...Subject to your compliance with these Terms, solely for so long as you are permitted by Instructables to access and use the Site, and provided that you keep intact all copyright and other proprietary notices, you may (a) view any Content on the site to which we provide you access hereunder on any single computer solely for personal, informational, non-commercial purposes, and (b) download and print one (1) copy of Materials that we make available for downloading from the Site (“Documents”) solely for personal, informational, non-commercial purposes, provided that the Documents may not be modified or altered in any way. You may not use, download, upload, copy, print, display, perform, reproduce, publish, license, post, transmit, rent, lease, modify, loan, sell, distribute, or create derivative works based on (whether in whole or in part) the Site, any Service or any information from or Content on the Site or any Service, in whole or in part, without the express prior written authorization of Instructables....
    Which is in direct conflict with copyleft licenses and is completely contrary to free and open sharing. It is actually contrary Instructables' own policy of wanting to share information. They claim rights and try to impose restrictions on content that is not theirs. Eventhough they claim a license (from clause 10.d above), they are not the copyright holder of the information that is posted. This I'd call a classical grab of power. Thanks, but no thanks.
So I wrote back my concerns and that I could not agree to such a TOS as is. It then took some time for her reply, but that reply was very interesting in a way of ignorance.
She explained how to create an account and then "After you have an account, you can go ahead and start posting...". But the real kicker is:
And thanks for taking the time to read our TOS. The main idea of our site is to simply share instructions for our projects with others. We make them free and public, so anyone can log on and learn from other people's creativity and passion. And in turn, we invite them to share as well. We have a smart and supportive community here, and I'd love to have you be a part of it.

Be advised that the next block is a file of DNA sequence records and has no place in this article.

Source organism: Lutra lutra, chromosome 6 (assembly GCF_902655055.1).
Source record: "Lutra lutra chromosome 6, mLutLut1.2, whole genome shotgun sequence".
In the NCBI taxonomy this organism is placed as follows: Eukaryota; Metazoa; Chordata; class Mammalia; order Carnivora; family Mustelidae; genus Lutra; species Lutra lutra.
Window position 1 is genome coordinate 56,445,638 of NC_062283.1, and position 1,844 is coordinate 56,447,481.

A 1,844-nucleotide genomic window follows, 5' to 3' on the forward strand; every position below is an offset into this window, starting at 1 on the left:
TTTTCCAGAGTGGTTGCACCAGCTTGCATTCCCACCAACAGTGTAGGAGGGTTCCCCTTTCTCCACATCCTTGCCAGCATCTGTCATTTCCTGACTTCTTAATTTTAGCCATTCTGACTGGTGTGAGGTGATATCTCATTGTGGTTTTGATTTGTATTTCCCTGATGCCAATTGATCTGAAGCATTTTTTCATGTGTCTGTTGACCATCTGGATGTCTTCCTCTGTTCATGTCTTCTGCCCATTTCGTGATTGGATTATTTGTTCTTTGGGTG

But, but,... I explained her that the TOS does not cover that "sharing thought" at all. Anyway, I did not get an answer to my questions about the TOS. Just a "thanks for reading it". Wow, how does that help? (sorry for becoming sarcastic here).
So I wrote back once more and asked her to answer my concerns and provide possible solutions; in which I concluded with:
Please explain to me how we can work out these problems. Or must I assume your site works under a "take-it-or-leave-it" policy? If so, I respectfully have to decline. Otherwise, please let us discuss how we can come to a sensible compromise.
That is the last I heard from her (that was about three weeks ago). My guess is that it is a take-it-or-leave-it proposition. Well, (not really) sorry to tell you then, I leave it.

Dear Instructables, change your TOS to be compatible with your sharing moral. It is currently a disgrace IMO.

Posted: 2011-10-16
Updated: 2011-10-16

Overengineering @ request